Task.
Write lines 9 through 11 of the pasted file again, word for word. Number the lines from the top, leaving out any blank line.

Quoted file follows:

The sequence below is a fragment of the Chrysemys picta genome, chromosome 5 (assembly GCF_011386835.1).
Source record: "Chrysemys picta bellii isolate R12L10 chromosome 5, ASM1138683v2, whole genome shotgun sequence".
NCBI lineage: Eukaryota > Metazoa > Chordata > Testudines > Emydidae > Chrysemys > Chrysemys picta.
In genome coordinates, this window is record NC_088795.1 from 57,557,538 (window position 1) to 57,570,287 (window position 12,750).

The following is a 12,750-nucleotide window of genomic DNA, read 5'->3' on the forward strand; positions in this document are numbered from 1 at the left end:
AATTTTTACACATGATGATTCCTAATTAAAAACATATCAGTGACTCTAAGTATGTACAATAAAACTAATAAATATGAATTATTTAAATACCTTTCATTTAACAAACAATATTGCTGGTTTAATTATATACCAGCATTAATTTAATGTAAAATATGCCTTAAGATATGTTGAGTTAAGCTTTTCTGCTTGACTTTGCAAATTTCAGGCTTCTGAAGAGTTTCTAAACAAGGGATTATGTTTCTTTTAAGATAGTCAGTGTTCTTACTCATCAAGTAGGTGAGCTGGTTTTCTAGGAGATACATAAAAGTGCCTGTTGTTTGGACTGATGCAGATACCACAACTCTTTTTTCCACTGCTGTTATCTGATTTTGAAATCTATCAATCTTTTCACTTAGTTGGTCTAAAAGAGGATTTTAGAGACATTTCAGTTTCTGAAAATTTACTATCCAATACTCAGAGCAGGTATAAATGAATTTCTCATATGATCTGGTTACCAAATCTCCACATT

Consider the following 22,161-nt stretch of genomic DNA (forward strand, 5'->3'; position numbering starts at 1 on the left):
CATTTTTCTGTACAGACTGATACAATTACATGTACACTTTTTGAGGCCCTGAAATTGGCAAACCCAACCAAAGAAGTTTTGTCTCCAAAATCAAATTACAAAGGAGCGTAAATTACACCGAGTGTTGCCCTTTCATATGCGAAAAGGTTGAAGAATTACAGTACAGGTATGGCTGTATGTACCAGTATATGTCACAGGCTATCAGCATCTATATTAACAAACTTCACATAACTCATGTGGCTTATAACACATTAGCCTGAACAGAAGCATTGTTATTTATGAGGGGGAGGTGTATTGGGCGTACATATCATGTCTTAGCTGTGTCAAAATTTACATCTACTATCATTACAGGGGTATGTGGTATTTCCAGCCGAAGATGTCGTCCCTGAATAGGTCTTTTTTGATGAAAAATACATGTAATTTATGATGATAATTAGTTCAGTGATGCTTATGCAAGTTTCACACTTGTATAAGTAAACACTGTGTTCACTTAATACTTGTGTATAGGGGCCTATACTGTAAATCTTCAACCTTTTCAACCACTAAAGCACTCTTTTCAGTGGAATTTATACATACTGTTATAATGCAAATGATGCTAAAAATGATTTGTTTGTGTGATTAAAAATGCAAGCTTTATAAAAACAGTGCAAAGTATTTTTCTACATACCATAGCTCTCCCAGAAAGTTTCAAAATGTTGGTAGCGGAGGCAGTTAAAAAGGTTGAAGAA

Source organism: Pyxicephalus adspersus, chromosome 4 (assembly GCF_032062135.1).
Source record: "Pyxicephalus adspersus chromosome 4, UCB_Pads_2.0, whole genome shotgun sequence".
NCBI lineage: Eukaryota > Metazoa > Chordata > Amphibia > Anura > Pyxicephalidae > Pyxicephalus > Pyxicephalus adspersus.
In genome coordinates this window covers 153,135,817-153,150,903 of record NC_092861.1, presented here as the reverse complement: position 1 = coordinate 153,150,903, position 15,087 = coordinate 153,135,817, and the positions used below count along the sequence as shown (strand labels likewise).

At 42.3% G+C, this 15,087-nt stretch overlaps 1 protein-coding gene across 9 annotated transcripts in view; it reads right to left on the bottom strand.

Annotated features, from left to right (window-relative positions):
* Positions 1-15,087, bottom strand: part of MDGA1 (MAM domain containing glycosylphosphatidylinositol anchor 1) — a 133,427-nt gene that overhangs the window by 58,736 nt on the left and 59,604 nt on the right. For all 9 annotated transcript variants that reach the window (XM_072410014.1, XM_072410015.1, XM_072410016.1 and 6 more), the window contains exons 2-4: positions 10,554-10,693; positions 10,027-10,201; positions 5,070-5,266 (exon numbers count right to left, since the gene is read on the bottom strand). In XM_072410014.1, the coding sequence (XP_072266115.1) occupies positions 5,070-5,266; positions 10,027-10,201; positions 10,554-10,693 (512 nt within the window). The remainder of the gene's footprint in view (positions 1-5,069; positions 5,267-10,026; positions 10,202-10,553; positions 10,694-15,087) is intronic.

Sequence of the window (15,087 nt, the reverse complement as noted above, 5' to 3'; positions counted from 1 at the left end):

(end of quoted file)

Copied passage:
Source organism: Pyxicephalus adspersus, chromosome 4 (assembly GCF_032062135.1).
Source record: "Pyxicephalus adspersus chromosome 4, UCB_Pads_2.0, whole genome shotgun sequence".
NCBI lineage: Eukaryota > Metazoa > Chordata > Amphibia > Anura > Pyxicephalidae > Pyxicephalus > Pyxicephalus adspersus.